With its scheduled mega launch programme on February 15 all eyes are into Indian Space Agency ISRO. Polar Satellite Launch Vehicle (PSLV-C37), India’s most reliable rocket is the work horse of ISRO. Let’s see which are the passengers in PSLV-C37.India’s Earth imaging satellite, in the Cartosat-2 series satellite, is the primary satellite carried by PSLV-C37. The CartoSat-2D is the fifth earth observation satellite in the CartoSat series, and is the heaviest satellite on board.This satellite is similar to the earlier four satellites of the Cartosat-2 series. After its injection into a 505 km polar Sun Synchronous Orbit by PSLV-C37, the satellite will be brought to operational configuration following which it will begin providing regular remote sensing services using its Panchromatic and Multi-spectral cameras. It is powered by solar arrays which generate 986 watt and two Li- ion batteries and has its own fuel. The satellite can be controlled through reaction wheels, magnetic torquers and hydrazine thrusters. Various aspects of the satellite has been thoroughly tested on the ground, including a dynamic balancing test, a solar panel illumination test and a solar panel deployment test. The planned operational period of the satellite is 5 years.
The imageries from Cartosat-2 series satellite will be useful for:
- cartographic applications
- urban and rural applications
- coastal land use and regulation
- utility management like road network monitoring
- water distribution, creation of land use maps
- change detection to bring out geographical and manmade features
- various other Land Information System (LIS) and Geographical Information System (GIS) applications.
The two Inertial Navigational System (INS-IA & INS-1B) use a computer, motion sensors and rotation sensors (gyroscopes) to calculate the position, orientation and velocity (direction and speed) of a moving object without external references. It is a versatile and modular Nano satellite bus system envisioned for future science and experimental payloads. INS-1A and INS-1B will carry a total of four different payloads from Space Applications Centre (SAC) and Laboratory for Electro Optics Systems (LEOS) of ISRO for conducting various experiments. The INS-1A and INS-1B satellites are expected to be operational for 6 months.
The primary objectives of INS system are to:-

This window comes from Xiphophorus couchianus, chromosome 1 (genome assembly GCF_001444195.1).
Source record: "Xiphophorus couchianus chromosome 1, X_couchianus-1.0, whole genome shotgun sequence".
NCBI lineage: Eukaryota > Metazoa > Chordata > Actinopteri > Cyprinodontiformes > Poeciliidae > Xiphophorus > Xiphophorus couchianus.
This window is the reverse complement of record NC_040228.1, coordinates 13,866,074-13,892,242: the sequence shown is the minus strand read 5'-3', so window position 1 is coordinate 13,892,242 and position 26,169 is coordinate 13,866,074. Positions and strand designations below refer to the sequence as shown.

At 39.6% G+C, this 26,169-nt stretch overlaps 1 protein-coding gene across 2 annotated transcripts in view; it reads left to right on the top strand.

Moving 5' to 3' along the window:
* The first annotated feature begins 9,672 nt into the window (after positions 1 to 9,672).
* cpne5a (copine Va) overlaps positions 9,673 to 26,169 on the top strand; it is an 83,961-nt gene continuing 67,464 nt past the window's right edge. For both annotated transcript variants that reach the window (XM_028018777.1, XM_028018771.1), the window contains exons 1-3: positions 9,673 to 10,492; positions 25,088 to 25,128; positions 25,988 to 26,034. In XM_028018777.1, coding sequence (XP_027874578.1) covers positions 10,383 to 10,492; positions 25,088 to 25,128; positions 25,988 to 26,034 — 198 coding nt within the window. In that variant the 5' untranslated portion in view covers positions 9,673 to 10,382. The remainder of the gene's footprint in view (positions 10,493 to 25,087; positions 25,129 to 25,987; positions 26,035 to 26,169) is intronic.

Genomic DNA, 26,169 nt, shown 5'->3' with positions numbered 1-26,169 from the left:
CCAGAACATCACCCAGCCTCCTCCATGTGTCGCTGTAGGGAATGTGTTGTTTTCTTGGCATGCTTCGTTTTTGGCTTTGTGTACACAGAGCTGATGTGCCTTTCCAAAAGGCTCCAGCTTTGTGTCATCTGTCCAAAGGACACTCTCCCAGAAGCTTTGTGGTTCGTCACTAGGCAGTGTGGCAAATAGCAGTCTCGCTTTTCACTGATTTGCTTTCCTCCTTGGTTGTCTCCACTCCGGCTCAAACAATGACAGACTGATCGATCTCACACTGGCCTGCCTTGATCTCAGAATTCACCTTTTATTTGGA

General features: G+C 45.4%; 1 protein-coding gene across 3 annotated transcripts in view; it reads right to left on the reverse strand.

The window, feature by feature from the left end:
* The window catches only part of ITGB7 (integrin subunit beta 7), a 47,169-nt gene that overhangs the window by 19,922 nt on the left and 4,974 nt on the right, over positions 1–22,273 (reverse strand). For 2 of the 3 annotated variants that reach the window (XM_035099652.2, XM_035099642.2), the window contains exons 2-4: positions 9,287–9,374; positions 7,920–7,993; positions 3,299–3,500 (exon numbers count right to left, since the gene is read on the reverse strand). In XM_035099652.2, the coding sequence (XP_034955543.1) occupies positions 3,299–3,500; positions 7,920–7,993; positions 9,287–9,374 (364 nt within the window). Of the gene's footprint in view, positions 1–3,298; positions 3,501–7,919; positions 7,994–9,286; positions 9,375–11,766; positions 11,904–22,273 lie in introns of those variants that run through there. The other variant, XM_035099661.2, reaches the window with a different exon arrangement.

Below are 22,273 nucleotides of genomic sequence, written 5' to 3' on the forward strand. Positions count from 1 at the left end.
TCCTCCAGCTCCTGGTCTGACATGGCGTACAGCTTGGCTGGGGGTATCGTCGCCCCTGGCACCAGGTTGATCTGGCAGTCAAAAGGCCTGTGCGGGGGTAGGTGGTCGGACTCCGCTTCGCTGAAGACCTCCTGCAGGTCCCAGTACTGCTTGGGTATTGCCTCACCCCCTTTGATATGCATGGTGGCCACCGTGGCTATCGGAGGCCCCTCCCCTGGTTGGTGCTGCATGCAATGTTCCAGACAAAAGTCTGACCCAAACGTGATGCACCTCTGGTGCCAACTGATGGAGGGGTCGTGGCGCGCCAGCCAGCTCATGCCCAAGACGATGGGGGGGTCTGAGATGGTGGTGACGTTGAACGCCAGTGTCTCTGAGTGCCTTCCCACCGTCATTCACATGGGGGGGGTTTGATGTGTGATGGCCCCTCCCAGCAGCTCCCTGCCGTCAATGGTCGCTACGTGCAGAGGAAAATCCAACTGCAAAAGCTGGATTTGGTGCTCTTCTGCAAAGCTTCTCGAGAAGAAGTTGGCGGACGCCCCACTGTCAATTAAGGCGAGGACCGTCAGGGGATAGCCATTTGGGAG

- Design and develop a low cost modular Nano satellite in the weight range of
- 10 kg capable of carrying payloads up to a weight of 5 kg.
- Provide an opportunity for ISRO technology demonstration payloads.
- Provide a standard bus for launch on demand services.
- Provide an opportunity to carry innovative payloads for Universities / R&D laboratories.
Out of 96 satellites from USA, 88 satellites are from Planet Labs, a company that sells Earth imaging service. Yes, the company which purchased Terra Bella, Google’s satellite imaging business. These satellites are small CubeSats known as Dove satellites, Dove( flock-3p) nano satellites are a group of remote sensing satellites which will image the earth every day for its commercial, environmental, humanitarian purposes. Flock 2p, which is a constellation of 12 Dove satellites, was also launched by Isro in the PSLV-C34 mission in last June, that had 20 satellites on board. Flock 3p will form a constellation with an ideal mid morning pass timing, that allows for clear images with minimum shadows. This is a record for the largest private satellite constellation in history.
Next 8 satellites are called LEMUR 2 nano satellites meant for providing vessel tracking using automated identification system, besides carrying out weather measurement using GPS Radio Occulatation. The Lemur satellites are owned and managed by Spire Global. These are a part of a constellation of satellites that track ships in open waters which is useful for real-time monitoring of large ships. The data is used by insurance companies, for the safety of the ships, to monitor illegal fishing and to take measures against piracy. The Lemur satellites are also equipped with instruments for monitoring the weather, which improves the accuracy of weather forecasts.
The twenty-second to twenty-ninth satellites in the Lemur-2 constellation, these spacecraft each carry a meteorological payload called STRATOS which uses the occultation of signals from GPS satellites passing through Earth’s atmosphere to infer atmospheric temperature, humidity and pressure. In addition, the Lemurs carry SENSE receivers for the Automatic Identification System (AIS), allowing them to pick up and relay tracking data from ships at sea.